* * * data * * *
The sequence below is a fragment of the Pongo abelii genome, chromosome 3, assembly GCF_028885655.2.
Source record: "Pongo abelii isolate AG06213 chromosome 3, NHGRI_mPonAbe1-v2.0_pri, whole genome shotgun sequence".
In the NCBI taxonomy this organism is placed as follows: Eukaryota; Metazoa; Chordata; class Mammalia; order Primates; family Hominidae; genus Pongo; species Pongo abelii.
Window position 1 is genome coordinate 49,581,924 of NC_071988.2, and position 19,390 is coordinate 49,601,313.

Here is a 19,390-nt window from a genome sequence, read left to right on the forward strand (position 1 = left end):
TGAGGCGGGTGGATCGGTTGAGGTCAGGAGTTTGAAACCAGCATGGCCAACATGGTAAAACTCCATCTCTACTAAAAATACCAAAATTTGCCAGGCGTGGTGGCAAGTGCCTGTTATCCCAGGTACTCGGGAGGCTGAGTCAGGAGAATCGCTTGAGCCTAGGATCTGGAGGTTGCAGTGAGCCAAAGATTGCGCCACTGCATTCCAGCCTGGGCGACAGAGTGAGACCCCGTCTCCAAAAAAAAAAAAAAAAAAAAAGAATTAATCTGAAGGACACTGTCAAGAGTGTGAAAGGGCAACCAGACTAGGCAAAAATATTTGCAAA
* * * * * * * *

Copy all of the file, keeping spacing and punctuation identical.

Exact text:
The sequence below is a fragment of the Pongo abelii genome, chromosome 3, assembly GCF_028885655.2.
Source record: "Pongo abelii isolate AG06213 chromosome 3, NHGRI_mPonAbe1-v2.0_pri, whole genome shotgun sequence".
In the NCBI taxonomy this organism is placed as follows: Eukaryota; Metazoa; Chordata; class Mammalia; order Primates; family Hominidae; genus Pongo; species Pongo abelii.
Window position 1 is genome coordinate 49,581,924 of NC_071988.2, and position 19,390 is coordinate 49,601,313.

Here is a 19,390-nt window from a genome sequence, read left to right on the forward strand (position 1 = left end):
TGAGGCGGGTGGATCGGTTGAGGTCAGGAGTTTGAAACCAGCATGGCCAACATGGTAAAACTCCATCTCTACTAAAAATACCAAAATTTGCCAGGCGTGGTGGCAAGTGCCTGTTATCCCAGGTACTCGGGAGGCTGAGTCAGGAGAATCGCTTGAGCCTAGGATCTGGAGGTTGCAGTGAGCCAAAGATTGCGCCACTGCATTCCAGCCTGGGCGACAGAGTGAGACCCCGTCTCCAAAAAAAAAAAAAAAAAAAAAGAATTAATCTGAAGGACACTGTCAAGAGTGTGAAAGGGCAACCAGACTAGGCAAAAATATTTGCAAA